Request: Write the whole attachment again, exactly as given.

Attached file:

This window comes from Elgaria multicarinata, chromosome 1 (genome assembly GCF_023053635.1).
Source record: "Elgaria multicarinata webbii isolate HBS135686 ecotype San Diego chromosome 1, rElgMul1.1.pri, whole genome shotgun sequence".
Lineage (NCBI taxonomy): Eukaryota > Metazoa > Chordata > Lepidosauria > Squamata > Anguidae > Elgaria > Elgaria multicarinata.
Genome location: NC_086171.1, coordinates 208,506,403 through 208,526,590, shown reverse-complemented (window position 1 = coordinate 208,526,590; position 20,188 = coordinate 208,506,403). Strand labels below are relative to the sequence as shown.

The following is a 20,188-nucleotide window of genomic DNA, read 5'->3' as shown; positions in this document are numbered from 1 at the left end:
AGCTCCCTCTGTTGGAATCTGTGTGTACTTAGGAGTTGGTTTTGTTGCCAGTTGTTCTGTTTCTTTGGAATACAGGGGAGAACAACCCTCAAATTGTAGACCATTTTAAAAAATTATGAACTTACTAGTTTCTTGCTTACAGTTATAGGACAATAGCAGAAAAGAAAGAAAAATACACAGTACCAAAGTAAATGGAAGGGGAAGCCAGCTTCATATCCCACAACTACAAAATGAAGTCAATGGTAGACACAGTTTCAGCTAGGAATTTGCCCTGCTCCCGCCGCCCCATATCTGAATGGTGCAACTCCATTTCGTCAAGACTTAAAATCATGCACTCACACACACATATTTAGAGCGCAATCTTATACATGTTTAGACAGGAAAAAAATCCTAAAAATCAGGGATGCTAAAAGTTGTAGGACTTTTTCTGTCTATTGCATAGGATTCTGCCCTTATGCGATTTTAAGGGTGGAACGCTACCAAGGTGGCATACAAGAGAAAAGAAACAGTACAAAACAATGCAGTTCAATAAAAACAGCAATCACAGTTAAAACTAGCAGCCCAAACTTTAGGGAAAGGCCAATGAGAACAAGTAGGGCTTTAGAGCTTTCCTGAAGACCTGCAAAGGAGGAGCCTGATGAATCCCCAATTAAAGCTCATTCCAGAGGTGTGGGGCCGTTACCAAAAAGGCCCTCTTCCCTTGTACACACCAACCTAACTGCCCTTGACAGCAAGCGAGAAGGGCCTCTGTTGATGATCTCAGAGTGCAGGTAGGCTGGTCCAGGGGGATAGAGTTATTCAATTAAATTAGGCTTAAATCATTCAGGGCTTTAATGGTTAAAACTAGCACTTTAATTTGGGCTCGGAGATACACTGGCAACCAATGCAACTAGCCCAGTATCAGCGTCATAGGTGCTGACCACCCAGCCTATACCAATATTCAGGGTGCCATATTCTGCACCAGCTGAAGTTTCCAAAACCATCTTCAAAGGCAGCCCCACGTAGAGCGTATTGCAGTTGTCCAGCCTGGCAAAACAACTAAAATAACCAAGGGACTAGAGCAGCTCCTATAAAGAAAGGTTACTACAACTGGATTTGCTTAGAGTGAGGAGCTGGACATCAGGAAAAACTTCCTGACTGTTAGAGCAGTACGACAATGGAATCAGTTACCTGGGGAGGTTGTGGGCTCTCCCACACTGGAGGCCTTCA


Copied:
This window comes from Elgaria multicarinata, chromosome 1 (genome assembly GCF_023053635.1).
Source record: "Elgaria multicarinata webbii isolate HBS135686 ecotype San Diego chromosome 1, rElgMul1.1.pri, whole genome shotgun sequence".
Lineage (NCBI taxonomy): Eukaryota > Metazoa > Chordata > Lepidosauria > Squamata > Anguidae > Elgaria > Elgaria multicarinata.
Genome location: NC_086171.1, coordinates 208,506,403 through 208,526,590, shown reverse-complemented (window position 1 = coordinate 208,526,590; position 20,188 = coordinate 208,506,403). Strand labels below are relative to the sequence as shown.

The following is a 20,188-nucleotide window of genomic DNA, read 5'->3' as shown; positions in this document are numbered from 1 at the left end:
AGCTCCCTCTGTTGGAATCTGTGTGTACTTAGGAGTTGGTTTTGTTGCCAGTTGTTCTGTTTCTTTGGAATACAGGGGAGAACAACCCTCAAATTGTAGACCATTTTAAAAAATTATGAACTTACTAGTTTCTTGCTTACAGTTATAGGACAATAGCAGAAAAGAAAGAAAAATACACAGTACCAAAGTAAATGGAAGGGGAAGCCAGCTTCATATCCCACAACTACAAAATGAAGTCAATGGTAGACACAGTTTCAGCTAGGAATTTGCCCTGCTCCCGCCGCCCCATATCTGAATGGTGCAACTCCATTTCGTCAAGACTTAAAATCATGCACTCACACACACATATTTAGAGCGCAATCTTATACATGTTTAGACAGGAAAAAAATCCTAAAAATCAGGGATGCTAAAAGTTGTAGGACTTTTTCTGTCTATTGCATAGGATTCTGCCCTTATGCGATTTTAAGGGTGGAACGCTACCAAGGTGGCATACAAGAGAAAAGAAACAGTACAAAACAATGCAGTTCAATAAAAACAGCAATCACAGTTAAAACTAGCAGCCCAAACTTTAGGGAAAGGCCAATGAGAACAAGTAGGGCTTTAGAGCTTTCCTGAAGACCTGCAAAGGAGGAGCCTGATGAATCCCCAATTAAAGCTCATTCCAGAGGTGTGGGGCCGTTACCAAAAAGGCCCTCTTCCCTTGTACACACCAACCTAACTGCCCTTGACAGCAAGCGAGAAGGGCCTCTGTTGATGATCTCAGAGTGCAGGTAGGCTGGTCCAGGGGGATAGAGTTATTCAATTAAATTAGGCTTAAATCATTCAGGGCTTTAATGGTTAAAACTAGCACTTTAATTTGGGCTCGGAGATACACTGGCAACCAATGCAACTAGCCCAGTATCAGCGTCATAGGTGCTGACCACCCAGCCTATACCAATATTCAGGGTGCCATATTCTGCACCAGCTGAAGTTTCCAAAACCATCTTCAAAGGCAGCCCCACGTAGAGCGTATTGCAGTTGTCCAGCCTGGCAAAACAACTAAAATAACCAAGGGACTAGAGCAGCTCCTATAAAGAAAGGTTACTACAACTGGATTTGCTTAGAGTGAGGAGCTGGACATCAGGAAAAACTTCCTGACTGTTAGAGCAGTACGACAATGGAATCAGTTACCTGGGGAGGTTGTGGGCTCTCCCACACTGGAGGCCTTCA